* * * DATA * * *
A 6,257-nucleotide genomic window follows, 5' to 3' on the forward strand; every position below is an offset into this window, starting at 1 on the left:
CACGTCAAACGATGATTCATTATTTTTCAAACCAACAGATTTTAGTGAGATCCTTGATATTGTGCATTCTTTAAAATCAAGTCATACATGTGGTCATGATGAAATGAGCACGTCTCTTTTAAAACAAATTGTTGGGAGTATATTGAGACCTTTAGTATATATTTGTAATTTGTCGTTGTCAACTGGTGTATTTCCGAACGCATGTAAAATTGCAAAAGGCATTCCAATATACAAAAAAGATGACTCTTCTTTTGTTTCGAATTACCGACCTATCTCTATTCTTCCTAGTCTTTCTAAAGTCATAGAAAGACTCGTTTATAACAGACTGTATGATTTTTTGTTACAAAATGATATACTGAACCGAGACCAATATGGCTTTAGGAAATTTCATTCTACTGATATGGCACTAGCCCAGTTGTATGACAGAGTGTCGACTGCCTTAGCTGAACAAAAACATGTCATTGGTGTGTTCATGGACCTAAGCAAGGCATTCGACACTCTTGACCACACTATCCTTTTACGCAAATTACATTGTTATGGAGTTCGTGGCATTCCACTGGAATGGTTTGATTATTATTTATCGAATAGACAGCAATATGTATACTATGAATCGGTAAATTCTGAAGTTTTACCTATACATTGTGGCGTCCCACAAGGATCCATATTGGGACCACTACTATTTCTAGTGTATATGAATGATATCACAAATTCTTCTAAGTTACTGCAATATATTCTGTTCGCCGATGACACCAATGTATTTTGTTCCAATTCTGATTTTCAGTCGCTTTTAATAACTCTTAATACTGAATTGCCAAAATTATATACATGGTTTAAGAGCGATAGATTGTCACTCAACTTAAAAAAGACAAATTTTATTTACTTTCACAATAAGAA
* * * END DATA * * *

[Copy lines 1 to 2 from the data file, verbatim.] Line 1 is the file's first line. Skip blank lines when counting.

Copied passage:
A 6,257-nucleotide genomic window follows, 5' to 3' on the forward strand; every position below is an offset into this window, starting at 1 on the left:
CACGTCAAACGATGATTCATTATTTTTCAAACCAACAGATTTTAGTGAGATCCTTGATATTGTGCATTCTTTAAAATCAAGTCATACATGTGGTCATGATGAAATGAGCACGTCTCTTTTAAAACAAATTGTTGGGAGTATATTGAGACCTTTAGTATATATTTGTAATTTGTCGTTGTCAACTGGTGTATTTCCGAACGCATGTAAAATTGCAAAAGGCATTCCAATATACAAAAAAGATGACTCTTCTTTTGTTTCGAATTACCGACCTATCTCTATTCTTCCTAGTCTTTCTAAAGTCATAGAAAGACTCGTTTATAACAGACTGTATGATTTTTTGTTACAAAATGATATACTGAACCGAGACCAATATGGCTTTAGGAAATTTCATTCTACTGATATGGCACTAGCCCAGTTGTATGACAGAGTGTCGACTGCCTTAGCTGAACAAAAACATGTCATTGGTGTGTTCATGGACCTAAGCAAGGCATTCGACACTCTTGACCACACTATCCTTTTACGCAAATTACATTGTTATGGAGTTCGTGGCATTCCACTGGAATGGTTTGATTATTATTTATCGAATAGACAGCAATATGTATACTATGAATCGGTAAATTCTGAAGTTTTACCTATACATTGTGGCGTCCCACAAGGATCCATATTGGGACCACTACTATTTCTAGTGTATATGAATGATATCACAAATTCTTCTAAGTTACTGCAATATATTCTGTTCGCCGATGACACCAATGTATTTTGTTCCAATTCTGATTTTCAGTCGCTTTTAATAACTCTTAATACTGAATTGCCAAAATTATATACATGGTTTAAGAGCGATAGATTGTCACTCAACTTAAAAAAGACAAATTTTATTTACTTTCACAATAAGAA